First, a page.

Social service agencies to improve data collection for diverse, multiracial, and LGBTQ New Yorkers
New York, NY – On October 13, 2016, the New York City Council voted and passed three bills into law that will require social service agencies to improve demographic data and better serve the City’s diverse communities. The bills, Intros 251-A, 551-A, and 552-A, were sponsored by Council Member Daniel Dromm and Council Member Margaret Chin.
Intro 251-A will require the Department of Social Services, the Administration for Children’s Services, the Department of Homeless Services, the Department of Health and Mental Hygiene, the Department for the Aging, the Department of Youth and Community Development, and the Department of Education to allow individuals filling out demographic forms to select from the top 30 largest ancestry groups and languages spoken in New York city based on the U.S. Census Bureau, with an option to write in a response. Intro 551-A will allow for multiracial New Yorkers to select more than one option on these forms. Intro 552-A will require demographic forms to contain questions regarding sexual orientation and gender identity. Data will be publicly available, and implementation will include training in order to ensure that data is collected in a sensitive and respectful manner. Together these bills share a similar goal of ensuring that the City collects more accurate demographic data that reflects the diversity of NYC. Coalition for Asian American Children and Families Interim Executive Director, Henrietta Ho-Asjoe, issued the following statement:
“The Asian Pacific American community is the fastest growing community in New York City. Yet little is known about the over 40 different ethnic groups that comprises the APA population and the needs of our diverse communities. We know from our members that services and resources are not adequately allocated to meet the growing demand of APA communities because little data is available.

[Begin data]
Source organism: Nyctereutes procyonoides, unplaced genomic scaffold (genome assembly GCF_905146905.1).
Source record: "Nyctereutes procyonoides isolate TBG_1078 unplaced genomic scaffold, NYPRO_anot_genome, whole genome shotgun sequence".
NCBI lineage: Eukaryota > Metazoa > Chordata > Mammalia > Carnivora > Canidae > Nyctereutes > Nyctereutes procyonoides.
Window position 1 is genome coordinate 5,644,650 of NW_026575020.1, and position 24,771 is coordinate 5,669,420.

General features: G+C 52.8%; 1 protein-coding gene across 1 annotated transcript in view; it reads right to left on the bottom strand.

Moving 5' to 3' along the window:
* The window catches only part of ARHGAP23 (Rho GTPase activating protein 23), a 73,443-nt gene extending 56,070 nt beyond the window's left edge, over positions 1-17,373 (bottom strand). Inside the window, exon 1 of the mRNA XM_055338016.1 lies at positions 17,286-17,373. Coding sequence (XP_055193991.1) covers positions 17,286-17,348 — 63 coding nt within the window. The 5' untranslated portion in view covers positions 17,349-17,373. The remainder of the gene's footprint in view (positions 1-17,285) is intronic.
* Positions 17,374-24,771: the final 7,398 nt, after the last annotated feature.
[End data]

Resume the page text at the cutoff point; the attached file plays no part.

For too long, when city agencies issue reports, APAs are either not mentioned, categorized simply as ‘Asian,’ ‘Asian/Pacific Islander,’ or ‘Other.’ This aggregated approach renders the different APA ethnic communities invisible and masks the unique social, educational, and economic difficulties in our communities.
The passage of Intros 251-A, 551-A, and 552-A is an important first step, and we look forward to Mayor de Blasio signing these important bills into law. In particular, Intro 251-A will allow us to identify and address disparities that were previously invisible. This opens up new doors in the way that we are able to serve our community. However, we hope that this is just the beginning. More work needs to be done systemically so that small and emerging APA communities will be counted. We will continue to advocate for data that better reflects the diverse experiences and real challenges facing New Yorkers. We thank the City Council for recognizing this need within Asian Pacific American, LGBTQ, and multi-racial communities.”